The Affordable Care Act
With the financial crisis finally getting under control, Obama turned his attention to health care. Ted Kennedy, Obama's mentor, had gifted the Obama family a Portuguese water dog named Bo. Unfortunately, Kennedy had also been diagnosed with a late-stage brain tumor. He would only return to work in order to vote on one important issue: health care.
By 2009, 43 million Americans were uninsured and the cost of premiums had risen by 97 percent. The entire health care system needed to be revamped, and Obama believed the way to do it was by introducing universal health care. But Obama was worried about the political risks of such a monumental undertaking. Attempting to push healthcare legislation through a partisan Congress was risky, but Obama decided the benefit of potentially helping millions of Americans get health care was worth the risk.
Making one of his last public appearances, Kennedy spoke with Obama at a press conference addressing the issue of health care. Once again, Obama was set on trying to shape a bill that could garner both Democrat and Republican support, but Republicans opposed the Affordable Care Act immediately.
Not only were Republicans not planning on voting for the bill, they market-tested around 40 advertisements that would make sure Republican voters were against health care reform, too. They settled on the most successful phrase: describing Obama's new health care plan as a “government takeover.” The public galvanized around this issue, and in the summer of 2009, the right-wing Tea Party movement emerged.
The conservative Tea Party movement magnified voters' fears around what they had nicknamed “Obamacare.” They used social media to extend their message and began spreading rumors about Obama. They became fixated on the rumor that Obama was an illegitimate president because he had really been born in Kenya.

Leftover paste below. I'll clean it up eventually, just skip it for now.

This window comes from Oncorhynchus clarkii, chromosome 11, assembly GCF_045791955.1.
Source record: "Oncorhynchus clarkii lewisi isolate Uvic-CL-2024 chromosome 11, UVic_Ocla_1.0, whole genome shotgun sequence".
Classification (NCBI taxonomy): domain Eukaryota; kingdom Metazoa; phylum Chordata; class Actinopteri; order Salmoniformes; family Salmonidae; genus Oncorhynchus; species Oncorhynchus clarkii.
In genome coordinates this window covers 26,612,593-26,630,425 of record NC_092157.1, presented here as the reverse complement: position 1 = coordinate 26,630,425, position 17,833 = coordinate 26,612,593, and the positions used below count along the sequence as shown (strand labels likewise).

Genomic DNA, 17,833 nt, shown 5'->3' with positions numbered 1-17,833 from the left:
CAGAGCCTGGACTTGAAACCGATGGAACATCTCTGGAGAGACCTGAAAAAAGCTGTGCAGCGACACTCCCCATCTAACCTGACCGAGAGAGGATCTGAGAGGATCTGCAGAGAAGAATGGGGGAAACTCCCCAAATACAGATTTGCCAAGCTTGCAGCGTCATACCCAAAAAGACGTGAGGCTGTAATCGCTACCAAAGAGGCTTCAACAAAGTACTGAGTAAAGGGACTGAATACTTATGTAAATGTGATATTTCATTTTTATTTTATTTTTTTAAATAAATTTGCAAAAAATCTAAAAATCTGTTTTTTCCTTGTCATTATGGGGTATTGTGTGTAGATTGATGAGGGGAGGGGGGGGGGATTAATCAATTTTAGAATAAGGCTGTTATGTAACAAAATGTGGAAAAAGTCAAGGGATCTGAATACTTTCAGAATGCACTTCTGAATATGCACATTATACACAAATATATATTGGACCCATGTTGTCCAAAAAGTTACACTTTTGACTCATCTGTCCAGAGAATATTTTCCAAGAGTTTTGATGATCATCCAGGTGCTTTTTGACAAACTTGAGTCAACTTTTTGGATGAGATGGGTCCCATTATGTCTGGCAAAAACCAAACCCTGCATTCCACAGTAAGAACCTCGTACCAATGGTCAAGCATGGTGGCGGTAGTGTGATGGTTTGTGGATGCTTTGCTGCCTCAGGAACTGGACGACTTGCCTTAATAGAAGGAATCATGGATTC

For his part, Obama decided to direct his focus on shoring up Democratic support. He organized a prime-time address before a joint session of Congress but was interrupted in the middle of his speech when a South Carolina congressman shouted “You lie!” at him. Despite all the opposition, the Affordable Care Act finally passed in the Senate on Christmas Eve of 2009, following a full 24-hour debate on the Senate floor, and just a few months later, it passed the House as well.
Understandably, Obama was thrilled with his big win. He also decided that this was the time he would quit smoking, this time for good. However, he and his team couldn't rest just yet. The midterm elections were coming up, and they had managed to accomplish quite a few things with the Democrats controlling Congress and holding a supermajority in the Senate.
However, the economy was still down, and many Americans were still suffering financially. Americans were not feeling the benefits of the Obama presidency's accomplishments, and they expressed that fact with their votes. In the midterms, the Democrats endured the worst loss a party had endured since the 1930s, losing 63 seats in the House and their Senate supermajority.